The sausage chilli fry kept the adda going. This was different from the sweeter version that I got the first time. from Ainsley The one Anthony said was East Indian.
This one was nice and sharp. Tangy like a good Goan sausage chilli fry. Yet, not overtly so as someone pointed out. A ‘Bombaiya touch’ tempered it according to him. This had the inherent heat of fried chillies and tomatoes balancing it. Cubes of potato giving just that lil bit of starch loving that unites all food lovers. The only vegetable that our group of Bengalis and a Parsi always approved of.
Three portions of chilli fry with bread, along with Banu’s shammi kebabs kept us going till dinner at 2.30 am
The vindaloos were the stars of dinner. I am not a big vindaloo fan so had ordered only one portion of pork vindaloo. The meat cubes were so rich, good …. gave in lovingly with each bite… soft pillowy bites of sheer pleasure… and the curry…tangy, hint of sweet, burst of freshness…it was almost as if the breeze from the Arabian Sea of Goa drifted in and refreshed us at that late hour.
We called for one ‘veg’ vindaloo. Chicken that is for the soon to be mother in our group. Even that was so good…a group of people who look at chicken disdainfully and dub it as medicine…sneaked bites of the tender meat and joyous gravy….that night.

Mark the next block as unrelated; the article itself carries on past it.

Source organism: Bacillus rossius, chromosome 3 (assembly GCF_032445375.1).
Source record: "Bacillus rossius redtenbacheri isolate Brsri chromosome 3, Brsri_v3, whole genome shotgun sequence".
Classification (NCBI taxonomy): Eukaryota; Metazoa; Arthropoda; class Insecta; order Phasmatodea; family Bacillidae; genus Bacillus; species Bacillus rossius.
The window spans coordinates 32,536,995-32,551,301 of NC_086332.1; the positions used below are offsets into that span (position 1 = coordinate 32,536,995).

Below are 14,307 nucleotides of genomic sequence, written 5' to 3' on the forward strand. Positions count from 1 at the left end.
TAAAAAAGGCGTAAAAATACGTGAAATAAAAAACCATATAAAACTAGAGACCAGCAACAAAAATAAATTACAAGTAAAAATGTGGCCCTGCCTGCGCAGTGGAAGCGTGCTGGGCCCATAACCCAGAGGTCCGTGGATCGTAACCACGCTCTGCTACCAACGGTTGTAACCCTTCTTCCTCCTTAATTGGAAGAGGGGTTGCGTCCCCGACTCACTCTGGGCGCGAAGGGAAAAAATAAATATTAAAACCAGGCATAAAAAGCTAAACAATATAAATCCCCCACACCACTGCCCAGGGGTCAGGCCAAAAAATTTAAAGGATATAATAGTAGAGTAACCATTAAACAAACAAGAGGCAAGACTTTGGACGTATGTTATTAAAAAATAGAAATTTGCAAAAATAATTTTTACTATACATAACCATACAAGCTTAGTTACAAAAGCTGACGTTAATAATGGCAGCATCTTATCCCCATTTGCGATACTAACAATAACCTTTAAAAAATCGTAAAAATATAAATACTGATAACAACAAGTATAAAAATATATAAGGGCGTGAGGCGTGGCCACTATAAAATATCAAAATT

There was the sorpatel too. Finely chopped pork belly and innards, cooked in a sauce which is traditionally seasoned with pig’s blood … the taste always more woody, more deep in comparison to the redder and tangier vindaloo…the quality of the meat once again celestial, juliennes of ginger giving it bites of sharpness… though as a dish I think the vindaloo overshadowed the sorpatel that night.
In my experience sorpatel is a bit like Rahul Dravid who retired from test cricket today. Always consistent. Never fails. Vindaloo on the other has a bit of a Sehwag around it. On a good day blows away all around him. On a bad day ….
With all of us satiated with our fill of pork I can now sit down and share my secret source to the Goan pork stash at Bandra Gymkhana.
Ainsley’s Grills & More at Bandra’s Pali Market.
And in case you are wondering, each individual dish costs around Rs 160-180 (3.5 USD). You can have any of this with local ladi pao of Mumbai’s vada pao fame. Or with sanas. The Goan fermented bread which looks like idlis. The sorpatel and vindaloo go well with steamed rice too. That night we had a mix of pao and rice,
Next day I went across to Ainsley’s to compliment Anthony on the superb dinner.
Anthony broke into a big smile and said “Glad you liked it. I went to the Gym myself and got the Goan chef to cook it. I told him don’t make the East Indian stuff. My customer has to be happy…and the vindaloo pieces were leg pieces.”
All this while the avuncular gentleman was sending one of his attendants to buy a small chocolate. A family had come to grab a bite. There was a tiny little girl with them. I guess this was Anthony’s treat for her.
Yes, this is the sort of place I’d like to give my business to.
Caveat: None of us that night were Goan, East Indian or Mangalorean… not the ultimate judge on the taste…but if we were we wouldn’t have to call in for this feast would we?